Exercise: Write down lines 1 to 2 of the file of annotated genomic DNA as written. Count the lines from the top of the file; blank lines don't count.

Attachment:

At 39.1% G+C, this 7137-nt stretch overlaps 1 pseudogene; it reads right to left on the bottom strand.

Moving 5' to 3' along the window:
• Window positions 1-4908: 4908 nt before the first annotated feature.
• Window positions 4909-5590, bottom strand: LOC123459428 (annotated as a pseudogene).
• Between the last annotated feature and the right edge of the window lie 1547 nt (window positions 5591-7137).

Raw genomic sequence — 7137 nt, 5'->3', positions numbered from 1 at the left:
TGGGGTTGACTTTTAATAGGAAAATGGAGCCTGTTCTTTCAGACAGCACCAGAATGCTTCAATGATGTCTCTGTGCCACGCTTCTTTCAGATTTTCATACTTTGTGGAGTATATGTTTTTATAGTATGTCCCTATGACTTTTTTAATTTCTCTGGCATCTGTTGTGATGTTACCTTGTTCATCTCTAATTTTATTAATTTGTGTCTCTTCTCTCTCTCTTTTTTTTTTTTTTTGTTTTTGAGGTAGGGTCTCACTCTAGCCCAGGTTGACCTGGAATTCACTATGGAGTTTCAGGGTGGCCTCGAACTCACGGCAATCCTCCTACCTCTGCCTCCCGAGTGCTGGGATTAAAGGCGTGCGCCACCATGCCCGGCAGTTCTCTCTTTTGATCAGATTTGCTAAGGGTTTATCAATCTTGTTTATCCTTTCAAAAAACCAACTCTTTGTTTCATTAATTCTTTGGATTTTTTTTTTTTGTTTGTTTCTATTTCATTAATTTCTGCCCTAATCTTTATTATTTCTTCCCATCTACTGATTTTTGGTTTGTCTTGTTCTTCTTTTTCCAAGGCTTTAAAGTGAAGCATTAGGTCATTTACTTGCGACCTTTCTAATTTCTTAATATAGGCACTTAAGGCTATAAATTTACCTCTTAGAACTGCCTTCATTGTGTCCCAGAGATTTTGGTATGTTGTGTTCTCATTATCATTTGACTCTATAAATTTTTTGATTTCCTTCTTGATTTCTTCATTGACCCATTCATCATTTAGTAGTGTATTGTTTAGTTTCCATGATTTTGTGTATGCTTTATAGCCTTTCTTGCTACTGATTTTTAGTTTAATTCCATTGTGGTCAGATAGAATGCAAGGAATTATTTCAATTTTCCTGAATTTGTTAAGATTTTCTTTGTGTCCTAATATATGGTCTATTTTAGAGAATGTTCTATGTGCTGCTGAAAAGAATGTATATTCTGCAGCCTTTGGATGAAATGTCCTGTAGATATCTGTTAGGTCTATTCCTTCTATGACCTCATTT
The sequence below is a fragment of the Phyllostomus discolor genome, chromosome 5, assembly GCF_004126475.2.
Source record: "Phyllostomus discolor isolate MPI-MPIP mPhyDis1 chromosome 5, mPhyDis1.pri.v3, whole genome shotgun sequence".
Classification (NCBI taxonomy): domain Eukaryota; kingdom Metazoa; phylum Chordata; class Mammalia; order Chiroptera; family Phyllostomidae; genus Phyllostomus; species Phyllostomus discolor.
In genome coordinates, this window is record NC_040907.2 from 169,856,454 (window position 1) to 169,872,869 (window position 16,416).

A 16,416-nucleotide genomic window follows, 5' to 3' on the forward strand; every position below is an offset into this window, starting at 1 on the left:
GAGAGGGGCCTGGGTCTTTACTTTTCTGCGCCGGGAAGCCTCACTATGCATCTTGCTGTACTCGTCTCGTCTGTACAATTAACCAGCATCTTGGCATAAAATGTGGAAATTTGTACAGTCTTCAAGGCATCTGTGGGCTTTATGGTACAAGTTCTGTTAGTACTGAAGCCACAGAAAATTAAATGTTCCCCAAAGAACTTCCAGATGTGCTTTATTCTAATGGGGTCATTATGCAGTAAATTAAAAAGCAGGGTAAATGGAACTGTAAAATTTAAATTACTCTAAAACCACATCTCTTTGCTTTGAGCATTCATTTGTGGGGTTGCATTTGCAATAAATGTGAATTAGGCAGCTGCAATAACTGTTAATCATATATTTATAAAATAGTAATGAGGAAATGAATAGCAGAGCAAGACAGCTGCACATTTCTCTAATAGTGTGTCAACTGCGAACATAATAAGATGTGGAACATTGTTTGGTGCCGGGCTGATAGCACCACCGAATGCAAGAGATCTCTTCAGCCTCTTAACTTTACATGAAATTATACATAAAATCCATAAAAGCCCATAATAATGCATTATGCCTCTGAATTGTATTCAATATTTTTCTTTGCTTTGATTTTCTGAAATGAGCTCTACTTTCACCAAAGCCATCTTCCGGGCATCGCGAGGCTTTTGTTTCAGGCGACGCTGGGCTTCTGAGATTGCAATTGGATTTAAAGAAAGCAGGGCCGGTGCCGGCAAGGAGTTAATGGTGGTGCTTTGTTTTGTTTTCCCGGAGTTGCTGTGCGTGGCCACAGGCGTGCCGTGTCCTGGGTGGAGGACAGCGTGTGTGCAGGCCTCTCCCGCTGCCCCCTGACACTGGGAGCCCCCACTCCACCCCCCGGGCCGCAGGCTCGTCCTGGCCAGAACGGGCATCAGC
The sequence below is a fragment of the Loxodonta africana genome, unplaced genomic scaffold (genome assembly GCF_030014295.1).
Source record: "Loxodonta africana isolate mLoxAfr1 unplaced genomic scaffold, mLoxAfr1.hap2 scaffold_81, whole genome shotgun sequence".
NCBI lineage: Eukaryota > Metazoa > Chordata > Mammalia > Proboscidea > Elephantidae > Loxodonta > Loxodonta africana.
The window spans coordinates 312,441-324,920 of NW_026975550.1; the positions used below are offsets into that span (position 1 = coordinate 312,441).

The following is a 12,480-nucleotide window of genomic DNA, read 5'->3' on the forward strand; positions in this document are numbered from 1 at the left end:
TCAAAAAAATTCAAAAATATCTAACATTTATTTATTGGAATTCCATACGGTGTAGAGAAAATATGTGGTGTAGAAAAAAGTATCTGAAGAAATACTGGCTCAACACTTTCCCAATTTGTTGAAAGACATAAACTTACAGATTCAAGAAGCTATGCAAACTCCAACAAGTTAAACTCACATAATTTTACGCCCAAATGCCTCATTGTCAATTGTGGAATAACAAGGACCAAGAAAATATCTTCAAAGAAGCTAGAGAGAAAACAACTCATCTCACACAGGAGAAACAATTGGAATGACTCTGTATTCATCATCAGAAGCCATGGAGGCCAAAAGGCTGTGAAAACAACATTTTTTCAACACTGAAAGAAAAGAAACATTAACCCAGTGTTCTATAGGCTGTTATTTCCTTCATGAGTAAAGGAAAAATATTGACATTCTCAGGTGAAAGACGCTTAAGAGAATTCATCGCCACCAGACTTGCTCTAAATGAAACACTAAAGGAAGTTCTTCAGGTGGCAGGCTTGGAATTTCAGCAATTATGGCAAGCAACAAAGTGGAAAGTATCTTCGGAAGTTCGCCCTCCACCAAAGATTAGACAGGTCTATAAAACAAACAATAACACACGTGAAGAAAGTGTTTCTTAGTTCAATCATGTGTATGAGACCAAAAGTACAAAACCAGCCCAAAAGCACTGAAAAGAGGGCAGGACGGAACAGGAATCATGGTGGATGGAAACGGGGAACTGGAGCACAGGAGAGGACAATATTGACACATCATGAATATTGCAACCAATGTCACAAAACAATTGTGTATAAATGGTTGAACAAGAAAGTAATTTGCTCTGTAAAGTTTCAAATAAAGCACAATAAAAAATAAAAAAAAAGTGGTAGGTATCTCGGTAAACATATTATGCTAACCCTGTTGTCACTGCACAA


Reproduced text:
At 39.1% G+C, this 7137-nt stretch overlaps 1 pseudogene; it reads right to left on the bottom strand.

Moving 5' to 3' along the window: